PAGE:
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SSIS advice column

Welcome back to the Student Sexuality Information Service (SSIS) column, where we answer any and all of Brandeis students’ questions about sex, sexuality, identity and relationships. If you have a question you’d like answered in our next column, email ssis@brandeis.edu or leave a question in the Google Form link on the Student Sexuality Information Service Facebook page. Any and all questions are welcome: There are no bad, stupid or weird questions! 

(Note: These answers are good-faith attempts by SSIS to be helpful to the Brandeis community and are by no means exhaustive or to be taken as universal. If these answers don’t resonate with you, either pay them no mind or reach out to us with suggestions for improvement!)

Is it wrong to use internet porn as a form of self-care? It makes me feel good, yet afterwards I feel ashamed.

Hi there, thank you for asking SSIS this question. Porn is a commonly stigmatized topic, so your feelings are totally valid. Self-care can look a variety of ways—from working out, treating yourself to a special meal or doing some skincare, to watching porn. There is nothing wrong with watching porn to relax, masturbate or have something on in the background. In fact, watching porn is a pretty common way to relieve stress. 

When engaging in self-care, it is important to think about how it makes you feel and if it helps you relax and recharge for things coming your way. Uncovering where your feelings of shame come from may be helpful in becoming more comfortable with utilizing porn for self-care. For example, if these feelings come from feeling unsure about the ethics of the porn you are consuming, there are ways to consume porn that can feel more liberating and empowering. Paying for porn and granting pornstars more control over their content is one way that might help decrease feelings of guilt or shame. However, there may be other reasons at the root of your feelings. That is okay. Recognizing sexual stigma and shame can be an ongoing process and working towards sex positivity can be a lot of emotional work. 

If you would ever like to dive more into this, feel free to drop by our online or in-person office hours. We are always happy to talk and support you in whatever way you feel comfortable.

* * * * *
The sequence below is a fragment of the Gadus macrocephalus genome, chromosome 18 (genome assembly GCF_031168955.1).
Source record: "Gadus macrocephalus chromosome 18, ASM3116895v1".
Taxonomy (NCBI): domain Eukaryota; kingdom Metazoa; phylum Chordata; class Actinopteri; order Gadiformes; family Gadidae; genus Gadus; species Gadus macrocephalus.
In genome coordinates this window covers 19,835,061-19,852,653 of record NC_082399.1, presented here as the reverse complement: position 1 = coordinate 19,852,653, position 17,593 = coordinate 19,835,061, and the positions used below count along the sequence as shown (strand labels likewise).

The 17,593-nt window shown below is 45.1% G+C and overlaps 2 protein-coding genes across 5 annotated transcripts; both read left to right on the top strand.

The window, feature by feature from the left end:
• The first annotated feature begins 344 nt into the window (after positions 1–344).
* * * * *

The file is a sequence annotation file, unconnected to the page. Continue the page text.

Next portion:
What’s the best way to meet people in the time of COVID-19?

This is a great question. Meeting people can be a challenge, with or without a global pandemic! We acknowledge that it’s difficult to meet new people during this time, and we applaud your curiosity in finding new and better ways to connect. 

It’s true that the pandemic has made dating and meeting new people difficult, but luckily, people are creative beings! Of course, you could always use dating apps and do a first date on FaceTime. But people are also finding new ways to utilize social media during this time. In the era of Zoom’s dominance, it’s not unheard of now to directly message a person in Zoom. Be careful with this method, though, since the host can see and download the entirety of the meeting chat, including private messages between attendees. Still, if the only setting in which you see someone regularly is on Zoom, this can be a great way of getting past that initial Zoom awkwardness and connect more deeply on another platform.

In the same vein, it has also become somewhat more common to see Instagram DMs and other in-app private messages, both platonic and romantic. During a time where the “normal” avenues for interaction aren’t always available, some of the pre-pandemic etiquette for social media has loosened slightly. This isn’t a universal experience, though, so others might have different levels of comfortability with this. 

While dating apps have been a bit less active these days, they can still be a good option for meeting new people. You could meet with people virtually on the first date, which is a good opportunity to gauge an individual’s comfort level with COVID-19 and determine emotional compatibility.

If dating apps aren’t up your alley, there may be other options. For instance, the Salty newsletter, a media organization for women, trans and nonbinary people, announced recently that they will start doing singles listings on their social media and in their newsletters. To get involved with something like this, you would include a picture of yourself as well as some information on who you are and what you’re looking for. This is just one option, though there may be others in this realm. 

Of course, minimizing new partners and limiting dates to virtual or socially distanced settings is still the most COVID-19-safe method of meeting people. Still, wearing masks and communicating about your social “bubble” with potential partners can also help to limit (but not eliminate) the risk of transmitting COVID-19. Since everyone has different levels of risk and comfort when it comes to COVID-19, it’s important to check in with whoever you are going to meet, as well as whoever you are living with or in close contact with. Communicating with potential dates (romantic or friendly) about your personal safety preferences, your level of risk, whether or not you’re meeting other new people and any other pertinent information will make navigating the process more straightforward for everyone involved. 

We hope this information helps, and as always, we are happy to meet with you to talk through questions like this in our SCC office and online.

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